Some web developers never bother to learn the nitty gritty stuff that makes up the Internet. I've seen very bright programmers who don't know the difference between a GET request and a POST request (or why they should care). In your journey through the IT landscape it would behoove you to pick up a few tips on how the web actually works. In my view you should know the basics of how a web server and browser work together to deliver content. You should know how to setup a web site in IIS or Apache, and you should know when to use a GET and when to use a POST. It also wouldn't hurt to learn about IP addressing, routing, classless subnets, ARP Caching, application pools, JVM Garbage collection, the theory of relativity and the meaning of life.... but I digress.
Among the items I find myself explaining over and over is the concept of a "HOST Header" and how it's used on a web server. Like many of my blog posts this one is intended to help me so I can point to it and not have to repeat myself. Now to be fair, this topic is one I sometimes have to cover with customers and site owners who need to know the difference between a dedicated IP address and a "virtual site". Either way, here's a run down of "virtual sites" and "host headers".
What is a virtual site? Simply put, it is a web site that shares an IP address with other sites on the same server. So, for example, if you had a IP address of 126.96.36.199 on a server and you needed 2 sites on it, you could set up DNS to point both of them to that IP address and use a "HOST header" to allow the server to differentiate between them. More on that in a moment.
First, why do we need virtual sites anyway? Well there's an easy answer to that. Most companies do not have an unlimited supply of public Internet IP addresses. At CF Webtools for example, we have about 1 IP address for every 7 or 8 websites we host. Using these addresses we have to support all our servers, all our public devices (routers, firewalls, VPNs, VOIP) and all of our web sites. It would not be possible to do it without virtual sites. Additionally, it is difficult to manage IP addresses and it's easier (from a management point of view) to not have to wrangle with 100 IP addresses on a server supporting 100 web sites. Finally, even though there are 4 billion plus available public IP addresses, the Internet is actually running out of them. Until the hope and dream of IPv6 becomes a reality (when there will be trillions of addresses and even your hamster can get a class B), we have to carefully husband this resource to keep the web growing.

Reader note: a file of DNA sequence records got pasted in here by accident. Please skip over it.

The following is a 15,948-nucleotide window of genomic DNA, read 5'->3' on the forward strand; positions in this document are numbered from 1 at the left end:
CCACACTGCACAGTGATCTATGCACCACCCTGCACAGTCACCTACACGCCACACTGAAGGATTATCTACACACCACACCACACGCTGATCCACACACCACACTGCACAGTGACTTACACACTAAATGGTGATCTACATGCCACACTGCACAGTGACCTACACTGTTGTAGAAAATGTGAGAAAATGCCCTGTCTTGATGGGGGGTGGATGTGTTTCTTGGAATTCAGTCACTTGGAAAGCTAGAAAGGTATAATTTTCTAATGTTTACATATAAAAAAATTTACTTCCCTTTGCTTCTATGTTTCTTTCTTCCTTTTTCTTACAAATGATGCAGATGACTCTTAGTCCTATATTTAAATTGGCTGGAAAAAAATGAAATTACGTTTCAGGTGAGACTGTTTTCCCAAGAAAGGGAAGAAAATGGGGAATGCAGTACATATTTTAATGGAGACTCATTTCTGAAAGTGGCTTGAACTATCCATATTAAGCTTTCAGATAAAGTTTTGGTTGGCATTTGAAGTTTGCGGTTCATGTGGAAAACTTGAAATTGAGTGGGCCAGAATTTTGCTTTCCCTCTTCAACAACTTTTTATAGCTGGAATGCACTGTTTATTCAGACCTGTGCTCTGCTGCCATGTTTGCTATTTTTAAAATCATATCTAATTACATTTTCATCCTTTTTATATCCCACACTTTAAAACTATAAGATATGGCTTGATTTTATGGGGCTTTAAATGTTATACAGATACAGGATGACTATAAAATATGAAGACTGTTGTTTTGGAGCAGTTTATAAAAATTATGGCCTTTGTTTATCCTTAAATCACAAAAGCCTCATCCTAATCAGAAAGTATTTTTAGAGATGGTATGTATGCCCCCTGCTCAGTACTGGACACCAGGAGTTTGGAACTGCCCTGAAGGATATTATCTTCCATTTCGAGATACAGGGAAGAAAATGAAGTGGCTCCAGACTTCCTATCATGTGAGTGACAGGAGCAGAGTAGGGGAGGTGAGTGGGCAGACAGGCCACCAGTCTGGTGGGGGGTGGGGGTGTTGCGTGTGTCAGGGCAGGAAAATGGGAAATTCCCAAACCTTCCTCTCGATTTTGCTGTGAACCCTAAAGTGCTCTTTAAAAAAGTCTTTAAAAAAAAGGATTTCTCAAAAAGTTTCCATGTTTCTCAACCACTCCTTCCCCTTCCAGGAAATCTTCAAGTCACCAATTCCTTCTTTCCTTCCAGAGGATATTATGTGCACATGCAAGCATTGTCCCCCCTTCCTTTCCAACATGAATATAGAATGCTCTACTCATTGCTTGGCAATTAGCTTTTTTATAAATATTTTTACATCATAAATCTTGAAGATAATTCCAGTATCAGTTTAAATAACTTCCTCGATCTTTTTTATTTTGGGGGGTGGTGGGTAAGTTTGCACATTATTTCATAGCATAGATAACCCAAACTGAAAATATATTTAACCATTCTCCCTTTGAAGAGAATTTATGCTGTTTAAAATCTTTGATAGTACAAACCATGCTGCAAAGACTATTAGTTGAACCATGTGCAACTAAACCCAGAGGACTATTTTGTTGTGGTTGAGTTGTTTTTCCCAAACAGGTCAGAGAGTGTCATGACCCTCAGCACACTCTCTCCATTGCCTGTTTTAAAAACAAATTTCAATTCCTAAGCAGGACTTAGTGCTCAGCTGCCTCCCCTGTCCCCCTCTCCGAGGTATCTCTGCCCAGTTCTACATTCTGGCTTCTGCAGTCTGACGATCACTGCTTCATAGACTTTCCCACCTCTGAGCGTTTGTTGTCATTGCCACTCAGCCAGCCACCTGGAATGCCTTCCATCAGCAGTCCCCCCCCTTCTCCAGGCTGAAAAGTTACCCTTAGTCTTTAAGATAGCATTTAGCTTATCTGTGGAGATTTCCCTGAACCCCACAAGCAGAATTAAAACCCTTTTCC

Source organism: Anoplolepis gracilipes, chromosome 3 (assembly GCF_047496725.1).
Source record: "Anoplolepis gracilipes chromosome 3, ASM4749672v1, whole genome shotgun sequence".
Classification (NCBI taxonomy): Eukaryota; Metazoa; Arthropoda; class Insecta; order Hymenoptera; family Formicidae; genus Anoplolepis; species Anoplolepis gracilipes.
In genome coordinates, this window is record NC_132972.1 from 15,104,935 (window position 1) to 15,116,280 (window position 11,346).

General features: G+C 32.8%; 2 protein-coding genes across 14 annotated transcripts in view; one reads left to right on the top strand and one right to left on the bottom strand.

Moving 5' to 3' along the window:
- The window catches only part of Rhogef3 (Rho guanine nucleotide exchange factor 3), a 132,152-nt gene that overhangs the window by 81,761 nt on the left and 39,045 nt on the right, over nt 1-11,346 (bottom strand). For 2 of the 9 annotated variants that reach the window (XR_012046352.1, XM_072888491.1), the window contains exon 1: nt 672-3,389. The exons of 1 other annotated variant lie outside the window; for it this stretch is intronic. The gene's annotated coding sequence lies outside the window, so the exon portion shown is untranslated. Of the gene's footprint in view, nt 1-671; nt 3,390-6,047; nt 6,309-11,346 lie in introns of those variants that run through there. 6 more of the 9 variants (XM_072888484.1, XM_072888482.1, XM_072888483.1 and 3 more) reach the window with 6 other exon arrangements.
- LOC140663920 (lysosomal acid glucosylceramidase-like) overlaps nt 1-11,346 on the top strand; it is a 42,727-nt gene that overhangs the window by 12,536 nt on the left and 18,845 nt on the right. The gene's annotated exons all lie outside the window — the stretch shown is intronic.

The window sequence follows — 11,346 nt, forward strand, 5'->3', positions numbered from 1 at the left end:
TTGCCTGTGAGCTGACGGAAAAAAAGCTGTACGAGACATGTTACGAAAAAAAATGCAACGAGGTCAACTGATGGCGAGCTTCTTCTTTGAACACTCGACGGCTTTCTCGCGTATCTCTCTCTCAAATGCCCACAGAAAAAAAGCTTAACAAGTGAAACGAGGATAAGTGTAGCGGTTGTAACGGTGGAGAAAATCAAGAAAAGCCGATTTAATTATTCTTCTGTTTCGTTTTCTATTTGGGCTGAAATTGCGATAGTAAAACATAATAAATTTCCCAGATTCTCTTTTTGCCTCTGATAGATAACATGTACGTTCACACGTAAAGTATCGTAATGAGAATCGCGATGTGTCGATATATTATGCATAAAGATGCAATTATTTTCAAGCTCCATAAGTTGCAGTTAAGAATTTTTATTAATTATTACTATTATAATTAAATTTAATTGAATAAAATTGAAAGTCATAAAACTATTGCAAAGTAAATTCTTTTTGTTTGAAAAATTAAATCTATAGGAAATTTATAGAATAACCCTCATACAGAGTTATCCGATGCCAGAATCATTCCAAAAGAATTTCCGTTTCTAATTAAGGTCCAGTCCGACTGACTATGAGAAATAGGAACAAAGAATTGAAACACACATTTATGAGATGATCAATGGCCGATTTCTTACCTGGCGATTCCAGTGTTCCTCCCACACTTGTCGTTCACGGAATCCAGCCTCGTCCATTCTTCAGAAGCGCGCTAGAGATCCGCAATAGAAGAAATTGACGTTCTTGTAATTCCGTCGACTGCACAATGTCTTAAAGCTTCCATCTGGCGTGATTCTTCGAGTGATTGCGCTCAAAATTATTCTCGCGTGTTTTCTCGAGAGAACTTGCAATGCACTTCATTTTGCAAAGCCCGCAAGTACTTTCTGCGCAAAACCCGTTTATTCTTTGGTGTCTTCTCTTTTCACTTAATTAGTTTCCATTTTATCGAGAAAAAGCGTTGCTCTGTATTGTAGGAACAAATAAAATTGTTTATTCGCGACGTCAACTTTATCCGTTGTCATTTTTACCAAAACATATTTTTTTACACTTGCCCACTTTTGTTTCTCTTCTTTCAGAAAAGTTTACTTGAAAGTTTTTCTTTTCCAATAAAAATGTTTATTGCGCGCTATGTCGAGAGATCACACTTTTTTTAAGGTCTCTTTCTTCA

First, let's talk about the "HTTP Request". When you type www.cfwebtools.com into your browser address bar, the browser does a couple of things (probably more, but here are the tasks we care about today). First, it "looks up" the IP address of the site - in this case 188.8.131.52. So far so good. It knows where to send the request. Next, it constructs an "HTTP Request" to send. This is not as magic as it sounds. It is actually a group of strings separated by line breaks. It looks something like this.
GET /index.cfm?blah=true HTTP/1.1
User-Agent: Mozilla/5.0 (blah blah)
Our hard working little browser (I think I can I think I can) opens a port 80 socket to the IP address for the web site and sends this request through to the web server. Here's where things get interesting. The web server is listening at that IP address on port 80, but it's getting traffic from more than one web site on the same IP address. It unpacks the headers, figures out the host header value, and then looks in it's list for a site to serve based on that value. If it can't find a site with a host header specified that matches, it looks for a site to serve that is set up to listen on that IP without a specified host header. In IIS, the host header setup looks like this:
Notice how I need 2 entries, not just one. The second entry (without the www) is for users who simply use "example.com" and leave off the www.
Why is this important? Well, compared to your first child or the Cubs winning the World Series it's probably not that important. But it does add to your capabilities. Here's one use that I love. I use host headers to create dev sites for customers on our main dev server. I have added a wildcard entry to our DNS for "cfwebtools.com" that points to our dev server. A wildcard entry means send any host that we can't figure out for this domain to this IP address. With that in place I can simple open IIS and add a new entry for "anythingIwant.cfwebtools.com" as a host header virtual site and viola! It lives!
Of course there are times when a dedicated IP address is necessary - in particular when you need SSL. If you are going to use a secure Cert (and not use an SSL proxy or load balancer or something) then you will need a dedicated IP address. Why? Because SSL is handled at the site level (that's where the cert lives). The web server cannot read the encrypted host header until it is unencrypted by the certificate - and since it needs to find the site to "know" which certificate to use, the web server and the HTTP request are at a standoff. So instead, certs are bound to IP addresses and the web server hands off to whatever site is listening on the IP address without the host header being specified. In fact, (maybe this has happened to you) if you accidentally leave the "HTTPS" in place in the address bar and then navigate to a site that is actually a virutal site, you may get content that you did not expect from an entirely different, unrelated site. This happens because the browser finds the right IP address, but the web server serves up content from non host header SSL site that is configured for the IP address. Weird huh?
That's the skinny. If you have any tidbits to add feel free to chime in.